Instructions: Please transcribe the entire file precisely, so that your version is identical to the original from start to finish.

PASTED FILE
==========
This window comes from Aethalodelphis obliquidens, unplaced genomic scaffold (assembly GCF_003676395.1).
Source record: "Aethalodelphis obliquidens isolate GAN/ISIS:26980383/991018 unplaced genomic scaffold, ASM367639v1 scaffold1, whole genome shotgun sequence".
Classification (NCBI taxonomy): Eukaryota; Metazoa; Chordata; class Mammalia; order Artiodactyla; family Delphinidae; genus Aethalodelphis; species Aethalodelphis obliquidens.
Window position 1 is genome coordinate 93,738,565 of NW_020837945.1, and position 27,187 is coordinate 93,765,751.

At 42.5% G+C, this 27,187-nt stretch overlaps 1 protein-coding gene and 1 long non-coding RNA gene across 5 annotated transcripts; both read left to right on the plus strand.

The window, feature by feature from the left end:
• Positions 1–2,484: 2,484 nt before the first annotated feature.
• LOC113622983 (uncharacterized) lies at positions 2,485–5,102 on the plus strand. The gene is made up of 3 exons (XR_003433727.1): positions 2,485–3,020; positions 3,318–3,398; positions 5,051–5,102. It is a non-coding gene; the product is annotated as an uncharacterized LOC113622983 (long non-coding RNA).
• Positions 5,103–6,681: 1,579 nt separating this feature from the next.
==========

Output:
This window comes from Aethalodelphis obliquidens, unplaced genomic scaffold (assembly GCF_003676395.1).
Source record: "Aethalodelphis obliquidens isolate GAN/ISIS:26980383/991018 unplaced genomic scaffold, ASM367639v1 scaffold1, whole genome shotgun sequence".
Classification (NCBI taxonomy): Eukaryota; Metazoa; Chordata; class Mammalia; order Artiodactyla; family Delphinidae; genus Aethalodelphis; species Aethalodelphis obliquidens.
Window position 1 is genome coordinate 93,738,565 of NW_020837945.1, and position 27,187 is coordinate 93,765,751.

At 42.5% G+C, this 27,187-nt stretch overlaps 1 protein-coding gene and 1 long non-coding RNA gene across 5 annotated transcripts; both read left to right on the plus strand.

The window, feature by feature from the left end:
• Positions 1–2,484: 2,484 nt before the first annotated feature.
• LOC113622983 (uncharacterized) lies at positions 2,485–5,102 on the plus strand. The gene is made up of 3 exons (XR_003433727.1): positions 2,485–3,020; positions 3,318–3,398; positions 5,051–5,102. It is a non-coding gene; the product is annotated as an uncharacterized LOC113622983 (long non-coding RNA).
• Positions 5,103–6,681: 1,579 nt separating this feature from the next.